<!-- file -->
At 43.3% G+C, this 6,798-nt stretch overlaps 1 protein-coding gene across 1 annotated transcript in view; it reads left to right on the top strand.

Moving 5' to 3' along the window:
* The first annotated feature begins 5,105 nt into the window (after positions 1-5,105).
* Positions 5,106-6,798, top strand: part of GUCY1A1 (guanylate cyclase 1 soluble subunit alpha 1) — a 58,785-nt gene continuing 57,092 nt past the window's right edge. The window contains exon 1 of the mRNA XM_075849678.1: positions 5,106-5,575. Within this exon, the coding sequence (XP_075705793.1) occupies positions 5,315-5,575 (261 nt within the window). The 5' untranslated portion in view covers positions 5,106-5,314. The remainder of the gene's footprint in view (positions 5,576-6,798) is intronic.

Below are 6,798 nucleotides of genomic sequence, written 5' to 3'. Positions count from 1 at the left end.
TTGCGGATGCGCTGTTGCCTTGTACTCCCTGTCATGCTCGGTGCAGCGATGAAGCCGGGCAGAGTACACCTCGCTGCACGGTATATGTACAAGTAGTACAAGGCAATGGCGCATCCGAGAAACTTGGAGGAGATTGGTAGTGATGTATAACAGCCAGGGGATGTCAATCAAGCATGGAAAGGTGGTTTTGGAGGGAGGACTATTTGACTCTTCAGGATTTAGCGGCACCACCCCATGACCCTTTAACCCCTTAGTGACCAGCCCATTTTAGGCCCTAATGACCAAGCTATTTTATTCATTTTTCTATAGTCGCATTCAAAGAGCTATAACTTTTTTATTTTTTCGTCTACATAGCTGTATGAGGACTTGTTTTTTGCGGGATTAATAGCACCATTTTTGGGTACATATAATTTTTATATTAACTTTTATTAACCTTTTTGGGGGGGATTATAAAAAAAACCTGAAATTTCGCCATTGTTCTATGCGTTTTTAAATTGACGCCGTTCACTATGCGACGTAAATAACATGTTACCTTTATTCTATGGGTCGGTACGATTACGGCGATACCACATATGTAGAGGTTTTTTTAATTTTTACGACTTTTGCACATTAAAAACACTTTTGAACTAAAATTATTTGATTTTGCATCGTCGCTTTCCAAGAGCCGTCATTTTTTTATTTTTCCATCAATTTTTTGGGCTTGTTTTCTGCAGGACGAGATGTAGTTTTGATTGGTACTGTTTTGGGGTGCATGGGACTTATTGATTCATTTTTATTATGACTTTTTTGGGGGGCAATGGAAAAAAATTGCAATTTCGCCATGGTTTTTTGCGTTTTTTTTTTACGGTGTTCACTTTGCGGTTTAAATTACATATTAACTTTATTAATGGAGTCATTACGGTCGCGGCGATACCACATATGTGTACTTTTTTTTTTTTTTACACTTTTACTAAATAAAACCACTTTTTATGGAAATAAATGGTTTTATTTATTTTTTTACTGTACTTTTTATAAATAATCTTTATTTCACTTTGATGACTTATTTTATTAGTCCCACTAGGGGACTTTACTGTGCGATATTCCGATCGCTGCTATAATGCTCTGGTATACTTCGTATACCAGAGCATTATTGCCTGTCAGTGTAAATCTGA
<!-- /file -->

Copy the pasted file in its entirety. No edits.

At 43.3% G+C, this 6,798-nt stretch overlaps 1 protein-coding gene across 1 annotated transcript in view; it reads left to right on the top strand.

Moving 5' to 3' along the window:
* The first annotated feature begins 5,105 nt into the window (after positions 1-5,105).
* Positions 5,106-6,798, top strand: part of GUCY1A1 (guanylate cyclase 1 soluble subunit alpha 1) — a 58,785-nt gene continuing 57,092 nt past the window's right edge. The window contains exon 1 of the mRNA XM_075849678.1: positions 5,106-5,575. Within this exon, the coding sequence (XP_075705793.1) occupies positions 5,315-5,575 (261 nt within the window). The 5' untranslated portion in view covers positions 5,106-5,314. The remainder of the gene's footprint in view (positions 5,576-6,798) is intronic.

Below are 6,798 nucleotides of genomic sequence, written 5' to 3'. Positions count from 1 at the left end.
TTGCGGATGCGCTGTTGCCTTGTACTCCCTGTCATGCTCGGTGCAGCGATGAAGCCGGGCAGAGTACACCTCGCTGCACGGTATATGTACAAGTAGTACAAGGCAATGGCGCATCCGAGAAACTTGGAGGAGATTGGTAGTGATGTATAACAGCCAGGGGATGTCAATCAAGCATGGAAAGGTGGTTTTGGAGGGAGGACTATTTGACTCTTCAGGATTTAGCGGCACCACCCCATGACCCTTTAACCCCTTAGTGACCAGCCCATTTTAGGCCCTAATGACCAAGCTATTTTATTCATTTTTCTATAGTCGCATTCAAAGAGCTATAACTTTTTTATTTTTTCGTCTACATAGCTGTATGAGGACTTGTTTTTTGCGGGATTAATAGCACCATTTTTGGGTACATATAATTTTTATATTAACTTTTATTAACCTTTTTGGGGGGGATTATAAAAAAAACCTGAAATTTCGCCATTGTTCTATGCGTTTTTAAATTGACGCCGTTCACTATGCGACGTAAATAACATGTTACCTTTATTCTATGGGTCGGTACGATTACGGCGATACCACATATGTAGAGGTTTTTTTAATTTTTACGACTTTTGCACATTAAAAACACTTTTGAACTAAAATTATTTGATTTTGCATCGTCGCTTTCCAAGAGCCGTCATTTTTTTATTTTTCCATCAATTTTTTGGGCTTGTTTTCTGCAGGACGAGATGTAGTTTTGATTGGTACTGTTTTGGGGTGCATGGGACTTATTGATTCATTTTTATTATGACTTTTTTGGGGGGCAATGGAAAAAAATTGCAATTTCGCCATGGTTTTTTGCGTTTTTTTTTTACGGTGTTCACTTTGCGGTTTAAATTACATATTAACTTTATTAATGGAGTCATTACGGTCGCGGCGATACCACATATGTGTACTTTTTTTTTTTTTTACACTTTTACTAAATAAAACCACTTTTTATGGAAATAAATGGTTTTATTTATTTTTTTACTGTACTTTTTATAAATAATCTTTATTTCACTTTGATGACTTATTTTATTAGTCCCACTAGGGGACTTTACTGTGCGATATTCCGATCGCTGCTATAATGCTCTGGTATACTTCGTATACCAGAGCATTATTGCCTGTCAGTGTAAATCTGA